From Nixon to Trump: Bob Woodward, chronicler of US presidents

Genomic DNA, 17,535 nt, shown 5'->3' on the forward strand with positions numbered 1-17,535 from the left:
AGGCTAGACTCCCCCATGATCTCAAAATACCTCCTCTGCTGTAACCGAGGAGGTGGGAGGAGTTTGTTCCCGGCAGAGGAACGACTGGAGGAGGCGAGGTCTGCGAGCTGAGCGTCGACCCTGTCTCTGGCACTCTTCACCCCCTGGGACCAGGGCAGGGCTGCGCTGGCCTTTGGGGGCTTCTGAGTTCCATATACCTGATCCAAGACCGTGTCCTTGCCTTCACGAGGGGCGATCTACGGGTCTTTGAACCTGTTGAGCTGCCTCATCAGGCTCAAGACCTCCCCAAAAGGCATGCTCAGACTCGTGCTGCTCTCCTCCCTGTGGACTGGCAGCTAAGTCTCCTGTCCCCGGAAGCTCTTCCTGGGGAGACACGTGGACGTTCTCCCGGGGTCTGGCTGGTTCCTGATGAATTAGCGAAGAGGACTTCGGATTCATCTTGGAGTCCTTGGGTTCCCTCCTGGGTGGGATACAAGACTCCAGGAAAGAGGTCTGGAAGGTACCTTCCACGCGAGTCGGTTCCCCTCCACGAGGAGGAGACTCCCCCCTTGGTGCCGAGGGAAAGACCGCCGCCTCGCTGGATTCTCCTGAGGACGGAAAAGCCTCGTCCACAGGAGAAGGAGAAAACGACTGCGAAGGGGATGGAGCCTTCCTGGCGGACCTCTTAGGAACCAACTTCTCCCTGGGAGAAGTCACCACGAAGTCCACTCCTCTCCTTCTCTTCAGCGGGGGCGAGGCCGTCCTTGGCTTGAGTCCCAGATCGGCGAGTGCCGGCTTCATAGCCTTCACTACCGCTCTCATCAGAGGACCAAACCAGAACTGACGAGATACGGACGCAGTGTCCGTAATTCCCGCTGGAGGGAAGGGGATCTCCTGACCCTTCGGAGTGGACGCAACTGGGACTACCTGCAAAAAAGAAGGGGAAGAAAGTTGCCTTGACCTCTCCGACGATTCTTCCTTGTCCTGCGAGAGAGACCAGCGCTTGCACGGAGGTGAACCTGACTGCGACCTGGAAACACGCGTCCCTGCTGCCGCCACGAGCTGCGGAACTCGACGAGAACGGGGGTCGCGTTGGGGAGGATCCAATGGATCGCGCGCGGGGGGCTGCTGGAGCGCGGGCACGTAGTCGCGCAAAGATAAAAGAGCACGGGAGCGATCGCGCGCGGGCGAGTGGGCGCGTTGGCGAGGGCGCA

first_imgIn one of the 17 on-the-record interviews Woodward conducted with Trump for the book, the president admits to minimizing the threat from the coronavirus at the outset of a pandemic which has gone on to take nearly 200,000 lives in the United States.”I wanted to always play it down,” Trump said in one conversation with Woodward. “I still like playing it down, because I don’t want to create a panic.”Trump also told Woodward that he understood early on that the virus was “deadly stuff” and far more dangerous than the common flu. At the same time, he was reassuring the American public the virus would just “disappear.”Trump’s Democratic challenger Joe Biden attacked the president’s decision to downplay the health crisis as a “life and death betrayal of the American people.” “He knowingly and willingly lied about the threat it posed to the country for months,” Biden said.Woodward, in an interview with the CBS show “60 Minutes,” described as a “tragedy” the president’s failure to inform the public early on about how deadly the virus was.”The president of the United States has a duty to warn,” he said. “The public will understand that but if they get the feeling that they’re not getting the truth, then you’re going down the path of deceit and cover up.”Watergate It was the unraveling of a cover-up — Watergate — that made the reputation of Woodward and his colleague Carl Bernstein.Woodward studied at Yale University and did a five-year tour in the US Navy, before turning to journalism.After a stint at a local paper in the Washington suburbs, he got his shot at the Post in 1971.Woodward had barely a year of reporting experience when he and Bernstein stumbled into the story of a lifetime — the 1972 break-in by Republican operatives of the Democratic Party offices in Washington’s Watergate compound. Their classic gumshoe investigation prompted congressional hearings and led to Nixon’s resignation in 1974.Woodward and Bernstein wrote a best-selling book, “All the President’s Men,” about the scandal which was turned into a hit 1976 film starring Robert Redford as Woodward and Dustin Hoffman as Bernstein.”Rage” is already topping the Amazon bestseller list even before it goes on sale on September 15.Since leaving daily journalism, Woodward has put out 20 books, including authoritative tomes on Bill Clinton, George W. Bush, Barack Obama and Donald Trump.His in-depth reporting about Washington’s corridors of power is unmatched, and his ability to back up whatever insider tales he hears has earned him grudging respect in the US capital.’Curiosity’Why Trump agreed to conduct 17 on-the-record interviews with Woodward — 16 of which were recorded — is something of a mystery, particularly after his previous book portrayed the president in an unflattering light.Woodward’s “Fear: Trump in the White House” published in 2018 painted a portrait of an angry, paranoid leader and a White House which Trump’s own chief of staff described as “Crazytown.””Bob Woodward is somebody that I respect just from hearing the name for many, many years,” Trump said on Thursday in explaining his decision to be interviewed.”I thought it would be interesting to talk to him,” he said. “I did it out of curiosity.”Woodward, who retains an honorific title of associate editor at the Post but no longer writes for the newspaper, has come in for some criticism for withholding the details of his interviews with Trump — which were conducted between December 2019 and July 2020 — for his book.”If Bob Woodward thought what I said was bad then he should have immediately, right after I said it, gone out to the authorities so they could prepare,” Trump said.Woodward, in an interview with the Post, defended his decision to hold back the material for his book.Woodward said he wanted to deliver “the best obtainable version of the truth” in book form and with proper context and fact-checking.In addition, he said, in dealing with the president’s revelations, “the biggest problem I had, which is always a problem with Trump, is I didn’t know if it was true.”Topics : Nearly 50 years after Watergate, Bob Woodward is still breaking front page news and rattling US presidents.His reporting about the Watergate scandal as a journalist for The Washington Post brought down Richard Nixon.Now a best-selling author, the 77-year-old Woodward’s latest book, “Rage,” is shaking the White House of President Donald Trump less than two months ahead of the November 3 election.last_img read more